Now I am definitely not complaining about our trip– it was a lot of fun and we enjoyed getting away together.   But let me tell you, it was HOT.  And we walked 95% of the time everywhere we went.  And for whatever reason, I felt exhausted and wanted to fall in bed by 9 PM into a deep, dark slumber.  And I had no appetite.  And like I mentioned earlier, I never found ice cream the whole time I was there outside of an Arby’s Jamocha Shake.  And the people there made me sad– from the beggars, the homeless, the gamblers, and those that were taken advantage of.  It wasn’t like I thought it was going to be.  It was hard.  And hot.  And… different

Going away– whether for the night with your husband or indefinitely with your family– in search of a respite from life through the adventure of just going, is really not satisfying.  Well, that is to say it’s not satisfying if you aren’t already satisfied where you are.   When will I learn that?  Years ago at a Bible study Caroline and I went to, the author of the study said that when you set something in front of you and say, “THIS will make me happy” whether it’s a certain car, achieving a certain financial status, time away, food, or whatever… when you set something in front of you as that which will bring happiness or joy, you make it more important that God in your life; in actuality, you are idolizing it.  I hope that scares you as much as it scares me!  I don’t want to waste worship on anything that is not worthy!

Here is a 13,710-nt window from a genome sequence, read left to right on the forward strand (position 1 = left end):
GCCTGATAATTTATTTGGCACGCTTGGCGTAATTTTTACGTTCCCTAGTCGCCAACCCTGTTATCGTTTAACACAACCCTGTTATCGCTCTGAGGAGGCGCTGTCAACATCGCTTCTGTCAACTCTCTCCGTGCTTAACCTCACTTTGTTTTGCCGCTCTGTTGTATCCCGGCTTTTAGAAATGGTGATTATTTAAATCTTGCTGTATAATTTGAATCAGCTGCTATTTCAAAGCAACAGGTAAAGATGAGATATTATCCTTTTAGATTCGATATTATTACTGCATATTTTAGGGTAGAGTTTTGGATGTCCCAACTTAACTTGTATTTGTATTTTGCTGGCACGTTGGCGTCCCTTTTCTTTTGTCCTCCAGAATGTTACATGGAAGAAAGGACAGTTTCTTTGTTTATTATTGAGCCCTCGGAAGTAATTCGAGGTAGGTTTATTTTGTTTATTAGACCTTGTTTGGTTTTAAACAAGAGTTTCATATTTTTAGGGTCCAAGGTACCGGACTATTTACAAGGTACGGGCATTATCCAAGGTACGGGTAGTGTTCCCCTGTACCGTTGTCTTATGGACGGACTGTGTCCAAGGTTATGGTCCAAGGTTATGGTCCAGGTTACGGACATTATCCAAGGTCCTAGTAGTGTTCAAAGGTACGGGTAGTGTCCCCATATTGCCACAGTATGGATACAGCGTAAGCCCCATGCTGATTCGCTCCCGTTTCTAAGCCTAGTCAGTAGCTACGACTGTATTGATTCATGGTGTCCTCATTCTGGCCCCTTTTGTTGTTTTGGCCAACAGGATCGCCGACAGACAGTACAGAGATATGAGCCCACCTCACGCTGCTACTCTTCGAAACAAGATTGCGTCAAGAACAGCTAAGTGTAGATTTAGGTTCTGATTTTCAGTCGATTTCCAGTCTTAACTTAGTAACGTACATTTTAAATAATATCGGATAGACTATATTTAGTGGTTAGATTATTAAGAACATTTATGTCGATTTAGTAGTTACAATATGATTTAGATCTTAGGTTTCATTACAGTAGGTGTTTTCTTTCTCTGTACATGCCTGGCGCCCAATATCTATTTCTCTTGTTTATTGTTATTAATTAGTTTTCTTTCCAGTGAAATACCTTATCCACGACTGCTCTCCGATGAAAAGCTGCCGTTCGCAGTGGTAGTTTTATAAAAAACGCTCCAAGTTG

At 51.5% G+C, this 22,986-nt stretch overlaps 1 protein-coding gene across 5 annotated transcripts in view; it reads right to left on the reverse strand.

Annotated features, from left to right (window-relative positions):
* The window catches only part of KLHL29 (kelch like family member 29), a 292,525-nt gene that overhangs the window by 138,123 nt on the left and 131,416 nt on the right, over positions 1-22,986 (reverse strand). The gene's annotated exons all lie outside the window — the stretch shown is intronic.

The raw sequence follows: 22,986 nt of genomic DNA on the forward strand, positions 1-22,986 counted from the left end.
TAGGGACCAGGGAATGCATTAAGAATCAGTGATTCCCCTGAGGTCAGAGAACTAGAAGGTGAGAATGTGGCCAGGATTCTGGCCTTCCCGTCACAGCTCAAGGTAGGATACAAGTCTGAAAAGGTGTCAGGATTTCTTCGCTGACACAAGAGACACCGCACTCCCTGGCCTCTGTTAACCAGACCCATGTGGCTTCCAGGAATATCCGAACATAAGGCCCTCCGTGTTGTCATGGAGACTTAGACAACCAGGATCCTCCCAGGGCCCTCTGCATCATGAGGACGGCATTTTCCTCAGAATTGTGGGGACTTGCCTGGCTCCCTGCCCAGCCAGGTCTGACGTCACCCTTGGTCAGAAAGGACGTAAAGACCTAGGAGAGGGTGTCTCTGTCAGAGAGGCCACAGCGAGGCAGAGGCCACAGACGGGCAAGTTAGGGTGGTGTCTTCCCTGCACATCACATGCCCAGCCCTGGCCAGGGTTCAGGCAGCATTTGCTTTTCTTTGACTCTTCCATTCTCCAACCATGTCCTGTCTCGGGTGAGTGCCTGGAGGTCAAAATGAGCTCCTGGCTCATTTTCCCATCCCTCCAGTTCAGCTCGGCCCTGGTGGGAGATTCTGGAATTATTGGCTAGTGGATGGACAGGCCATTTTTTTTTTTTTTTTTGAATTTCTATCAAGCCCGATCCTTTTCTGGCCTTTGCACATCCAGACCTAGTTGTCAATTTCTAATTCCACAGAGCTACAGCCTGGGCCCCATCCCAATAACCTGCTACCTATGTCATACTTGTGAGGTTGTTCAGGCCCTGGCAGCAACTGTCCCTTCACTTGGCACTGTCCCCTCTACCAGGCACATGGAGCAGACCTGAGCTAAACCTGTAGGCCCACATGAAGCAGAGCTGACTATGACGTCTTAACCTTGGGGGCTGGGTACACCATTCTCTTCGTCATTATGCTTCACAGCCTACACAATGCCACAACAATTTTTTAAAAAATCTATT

My reaction to this is to attempt to be satisfied.  And for me, that requires patience.  The grass truly isn’t greener than the grass under my feet.   As a sheep, I can be sure of this.  Because my Shepherd has led me to the greenest of pastures.  What could be more satisfying than this? 

We have had a breakthrough, ladies and gentlemen!!
June 22, 2008, 10:28 pm
Filed under: Family

I'm so thrilled tonight, I can't even tell you!

This morning, after her forced shower, I called her in to brush and dry the hair she usually lets air dry since we were going to church.  As I was helping her I spoke with her about how she is getting so much older and how cool it was she was going to logic school (jr high) and how great it was that she was going to her first ice cream social on Tuesday… and that it was a big event and how important it would be for her to look her age…
To which she replied, "I know what you are going to say.  You want me to wear something 'decent.'  Yeah, well, can we go shopping because I don't have anything."